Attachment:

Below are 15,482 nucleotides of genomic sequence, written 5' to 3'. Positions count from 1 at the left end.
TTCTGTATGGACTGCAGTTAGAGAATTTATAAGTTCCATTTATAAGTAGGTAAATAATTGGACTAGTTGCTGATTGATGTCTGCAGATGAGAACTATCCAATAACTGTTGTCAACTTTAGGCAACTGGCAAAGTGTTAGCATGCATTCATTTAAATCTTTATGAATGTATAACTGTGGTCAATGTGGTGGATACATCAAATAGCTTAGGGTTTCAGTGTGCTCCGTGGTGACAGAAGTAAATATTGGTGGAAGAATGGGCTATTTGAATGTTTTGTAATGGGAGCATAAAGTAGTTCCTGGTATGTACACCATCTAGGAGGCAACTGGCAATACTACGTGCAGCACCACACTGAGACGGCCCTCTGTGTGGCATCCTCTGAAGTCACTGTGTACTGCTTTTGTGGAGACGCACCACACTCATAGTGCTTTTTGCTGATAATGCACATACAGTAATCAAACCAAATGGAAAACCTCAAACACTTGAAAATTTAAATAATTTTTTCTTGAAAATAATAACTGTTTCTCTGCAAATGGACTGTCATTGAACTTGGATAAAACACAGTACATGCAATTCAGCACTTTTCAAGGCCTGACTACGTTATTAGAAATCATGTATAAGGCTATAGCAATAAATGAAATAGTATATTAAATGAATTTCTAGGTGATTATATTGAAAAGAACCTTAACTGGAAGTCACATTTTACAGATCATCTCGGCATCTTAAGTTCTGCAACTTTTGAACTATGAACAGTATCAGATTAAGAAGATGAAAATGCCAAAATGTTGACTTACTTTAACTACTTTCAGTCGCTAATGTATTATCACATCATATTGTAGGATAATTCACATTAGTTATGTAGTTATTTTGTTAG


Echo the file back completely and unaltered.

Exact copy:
Below are 15,482 nucleotides of genomic sequence, written 5' to 3'. Positions count from 1 at the left end.
TTCTGTATGGACTGCAGTTAGAGAATTTATAAGTTCCATTTATAAGTAGGTAAATAATTGGACTAGTTGCTGATTGATGTCTGCAGATGAGAACTATCCAATAACTGTTGTCAACTTTAGGCAACTGGCAAAGTGTTAGCATGCATTCATTTAAATCTTTATGAATGTATAACTGTGGTCAATGTGGTGGATACATCAAATAGCTTAGGGTTTCAGTGTGCTCCGTGGTGACAGAAGTAAATATTGGTGGAAGAATGGGCTATTTGAATGTTTTGTAATGGGAGCATAAAGTAGTTCCTGGTATGTACACCATCTAGGAGGCAACTGGCAATACTACGTGCAGCACCACACTGAGACGGCCCTCTGTGTGGCATCCTCTGAAGTCACTGTGTACTGCTTTTGTGGAGACGCACCACACTCATAGTGCTTTTTGCTGATAATGCACATACAGTAATCAAACCAAATGGAAAACCTCAAACACTTGAAAATTTAAATAATTTTTTCTTGAAAATAATAACTGTTTCTCTGCAAATGGACTGTCATTGAACTTGGATAAAACACAGTACATGCAATTCAGCACTTTTCAAGGCCTGACTACGTTATTAGAAATCATGTATAAGGCTATAGCAATAAATGAAATAGTATATTAAATGAATTTCTAGGTGATTATATTGAAAAGAACCTTAACTGGAAGTCACATTTTACAGATCATCTCGGCATCTTAAGTTCTGCAACTTTTGAACTATGAACAGTATCAGATTAAGAAGATGAAAATGCCAAAATGTTGACTTACTTTAACTACTTTCAGTCGCTAATGTATTATCACATCATATTGTAGGATAATTCACATTAGTTATGTAGTTATTTTGTTAG